Heatstroke in dogs is a very serious illness that can even be fatal and is most commonly caused by overheating during exercise – although it can also develop is a dog just sits in the sun for too long.
Symptoms include panting, drooling and foaming at the mouth, bright red gums, shaking, weakness and collapse, confusion, vomiting, diarrhoea and seizures.
There are a range of ways you can prevent your dog from suffering heat stroke, but if your pet is displaying any of the symptoms it’s best to get them to the vet as quickly as possible.
It’s also important to know that certain breeds are far more likely to develop the condition, meaning extra care should be taken to keep them cool.
Researchers at Nottingham Trent University and the Royal Veterinary College analysed anonymised electronic records of more than 900,000 dogs across the UK in what is thought to be the largest study of its kind.
They identified nearly 400 confirmed cases of heat-related illnesses among dogs under veterinary care, but believe actual numbers may be higher because many affected with heatstroke may not be taken to the vet.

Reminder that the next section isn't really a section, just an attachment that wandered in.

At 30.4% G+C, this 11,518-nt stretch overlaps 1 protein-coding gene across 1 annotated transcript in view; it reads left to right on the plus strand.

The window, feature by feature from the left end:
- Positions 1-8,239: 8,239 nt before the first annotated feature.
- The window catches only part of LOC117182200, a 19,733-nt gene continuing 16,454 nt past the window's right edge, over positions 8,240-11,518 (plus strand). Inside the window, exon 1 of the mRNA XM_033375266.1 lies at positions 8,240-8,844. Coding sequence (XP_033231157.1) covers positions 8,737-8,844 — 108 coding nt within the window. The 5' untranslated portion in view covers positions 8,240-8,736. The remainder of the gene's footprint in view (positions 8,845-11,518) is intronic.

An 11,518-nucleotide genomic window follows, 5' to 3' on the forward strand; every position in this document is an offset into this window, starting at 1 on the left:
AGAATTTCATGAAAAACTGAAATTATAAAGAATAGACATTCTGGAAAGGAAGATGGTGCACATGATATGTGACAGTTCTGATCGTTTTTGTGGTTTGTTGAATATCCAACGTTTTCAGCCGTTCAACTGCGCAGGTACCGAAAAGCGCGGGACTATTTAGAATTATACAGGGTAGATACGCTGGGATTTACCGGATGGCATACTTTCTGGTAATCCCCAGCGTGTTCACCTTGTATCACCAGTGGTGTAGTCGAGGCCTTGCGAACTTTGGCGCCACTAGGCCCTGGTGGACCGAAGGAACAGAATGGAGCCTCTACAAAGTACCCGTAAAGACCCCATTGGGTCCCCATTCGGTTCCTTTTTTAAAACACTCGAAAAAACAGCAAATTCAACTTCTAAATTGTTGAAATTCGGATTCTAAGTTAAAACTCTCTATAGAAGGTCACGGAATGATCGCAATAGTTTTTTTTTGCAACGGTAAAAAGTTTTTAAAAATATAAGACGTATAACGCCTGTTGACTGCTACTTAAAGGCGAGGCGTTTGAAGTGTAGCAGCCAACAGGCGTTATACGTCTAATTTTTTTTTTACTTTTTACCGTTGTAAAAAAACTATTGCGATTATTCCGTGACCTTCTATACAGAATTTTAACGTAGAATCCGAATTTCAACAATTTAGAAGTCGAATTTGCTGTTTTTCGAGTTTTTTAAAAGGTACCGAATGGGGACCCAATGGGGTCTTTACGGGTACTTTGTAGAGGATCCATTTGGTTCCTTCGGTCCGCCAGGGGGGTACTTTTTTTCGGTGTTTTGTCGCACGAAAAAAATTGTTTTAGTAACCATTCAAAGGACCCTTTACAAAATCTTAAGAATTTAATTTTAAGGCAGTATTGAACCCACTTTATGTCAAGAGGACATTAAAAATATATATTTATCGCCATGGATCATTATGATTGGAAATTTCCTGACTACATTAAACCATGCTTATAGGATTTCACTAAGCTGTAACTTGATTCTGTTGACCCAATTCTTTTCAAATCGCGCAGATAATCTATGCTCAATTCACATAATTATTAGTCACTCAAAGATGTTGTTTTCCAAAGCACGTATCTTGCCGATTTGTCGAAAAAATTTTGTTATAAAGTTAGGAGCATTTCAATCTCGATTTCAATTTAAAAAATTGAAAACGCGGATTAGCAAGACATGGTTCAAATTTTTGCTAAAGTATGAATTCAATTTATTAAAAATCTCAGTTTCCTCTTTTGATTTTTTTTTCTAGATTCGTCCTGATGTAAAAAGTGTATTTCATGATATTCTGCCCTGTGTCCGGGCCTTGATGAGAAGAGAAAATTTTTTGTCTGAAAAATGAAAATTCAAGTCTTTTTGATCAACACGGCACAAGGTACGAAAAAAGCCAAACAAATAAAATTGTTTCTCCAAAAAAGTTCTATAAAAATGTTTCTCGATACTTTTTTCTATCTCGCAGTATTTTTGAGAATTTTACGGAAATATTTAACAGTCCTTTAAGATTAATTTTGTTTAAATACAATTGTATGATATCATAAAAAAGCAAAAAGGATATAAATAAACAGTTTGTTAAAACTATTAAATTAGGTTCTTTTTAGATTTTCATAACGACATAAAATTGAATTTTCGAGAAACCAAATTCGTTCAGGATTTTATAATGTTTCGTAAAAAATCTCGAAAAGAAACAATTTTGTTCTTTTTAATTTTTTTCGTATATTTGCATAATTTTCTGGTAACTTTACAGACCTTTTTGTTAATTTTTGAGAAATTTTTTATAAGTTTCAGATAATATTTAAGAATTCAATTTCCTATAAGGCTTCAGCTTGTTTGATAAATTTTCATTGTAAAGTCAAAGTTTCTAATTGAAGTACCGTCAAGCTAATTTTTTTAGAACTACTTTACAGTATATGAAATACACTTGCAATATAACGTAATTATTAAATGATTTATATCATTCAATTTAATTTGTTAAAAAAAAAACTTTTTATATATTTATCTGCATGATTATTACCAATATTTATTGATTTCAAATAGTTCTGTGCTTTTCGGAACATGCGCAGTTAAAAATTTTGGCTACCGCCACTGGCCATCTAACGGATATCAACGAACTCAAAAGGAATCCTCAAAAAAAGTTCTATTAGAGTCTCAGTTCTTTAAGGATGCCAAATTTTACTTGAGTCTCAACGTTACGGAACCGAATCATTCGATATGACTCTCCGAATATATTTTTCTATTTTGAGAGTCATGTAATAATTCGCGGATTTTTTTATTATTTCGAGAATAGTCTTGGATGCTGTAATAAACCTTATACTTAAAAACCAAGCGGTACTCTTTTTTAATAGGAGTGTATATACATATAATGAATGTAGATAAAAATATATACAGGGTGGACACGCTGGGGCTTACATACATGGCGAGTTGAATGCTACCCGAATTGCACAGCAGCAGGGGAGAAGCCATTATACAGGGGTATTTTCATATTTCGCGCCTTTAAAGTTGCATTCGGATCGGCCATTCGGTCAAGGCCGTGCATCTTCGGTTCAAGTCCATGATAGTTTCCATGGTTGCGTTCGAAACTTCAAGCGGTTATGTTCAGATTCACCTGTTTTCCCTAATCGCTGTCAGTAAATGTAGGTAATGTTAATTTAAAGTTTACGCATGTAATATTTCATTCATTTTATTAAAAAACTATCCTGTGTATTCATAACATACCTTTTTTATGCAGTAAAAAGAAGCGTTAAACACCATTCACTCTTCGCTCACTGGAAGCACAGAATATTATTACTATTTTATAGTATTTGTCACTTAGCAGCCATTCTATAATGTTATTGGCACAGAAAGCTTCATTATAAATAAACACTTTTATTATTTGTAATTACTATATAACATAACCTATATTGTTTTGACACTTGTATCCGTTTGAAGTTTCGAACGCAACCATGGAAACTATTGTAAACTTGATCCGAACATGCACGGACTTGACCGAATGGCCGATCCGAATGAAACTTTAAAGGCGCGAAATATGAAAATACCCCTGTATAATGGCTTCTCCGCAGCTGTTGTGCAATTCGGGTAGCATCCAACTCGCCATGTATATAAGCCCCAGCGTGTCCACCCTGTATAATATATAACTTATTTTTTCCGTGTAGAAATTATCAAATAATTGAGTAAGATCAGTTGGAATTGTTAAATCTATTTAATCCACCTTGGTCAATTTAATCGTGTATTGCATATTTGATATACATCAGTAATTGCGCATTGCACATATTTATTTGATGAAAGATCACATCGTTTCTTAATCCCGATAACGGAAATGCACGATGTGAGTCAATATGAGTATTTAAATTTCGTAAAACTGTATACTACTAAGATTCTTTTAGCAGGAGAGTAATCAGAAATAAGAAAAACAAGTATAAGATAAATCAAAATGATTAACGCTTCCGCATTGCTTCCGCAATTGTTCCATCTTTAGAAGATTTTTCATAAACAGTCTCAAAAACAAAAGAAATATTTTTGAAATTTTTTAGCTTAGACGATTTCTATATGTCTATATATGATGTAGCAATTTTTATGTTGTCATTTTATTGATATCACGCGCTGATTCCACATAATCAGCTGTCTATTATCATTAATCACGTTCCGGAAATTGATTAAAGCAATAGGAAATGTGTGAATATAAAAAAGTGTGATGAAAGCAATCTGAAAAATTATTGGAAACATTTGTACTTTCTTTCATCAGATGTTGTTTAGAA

The scientists used the Labrador Retriever, the UK’s most popular breed of dog, as the ‘base’ comparison breed to identify dogs at most risk from heat-related illnesses.
And remarkably they found that some breeds were up to 17 times more likely to suffer heatstroke than the loving Lab.
Brachycephalic dogs (breeds with shortened snouts) are most at risk, being on average are twice as likely to suffer heatstroke than dogs with an average muzzle, while dogs with thick coats are also more impacted by high temperatures.
Being above average weight and being over two years old were also some of the factors identified by the researchers as predictors for heatstrokes.
So, here are the breeds that should stick to the shade this summer.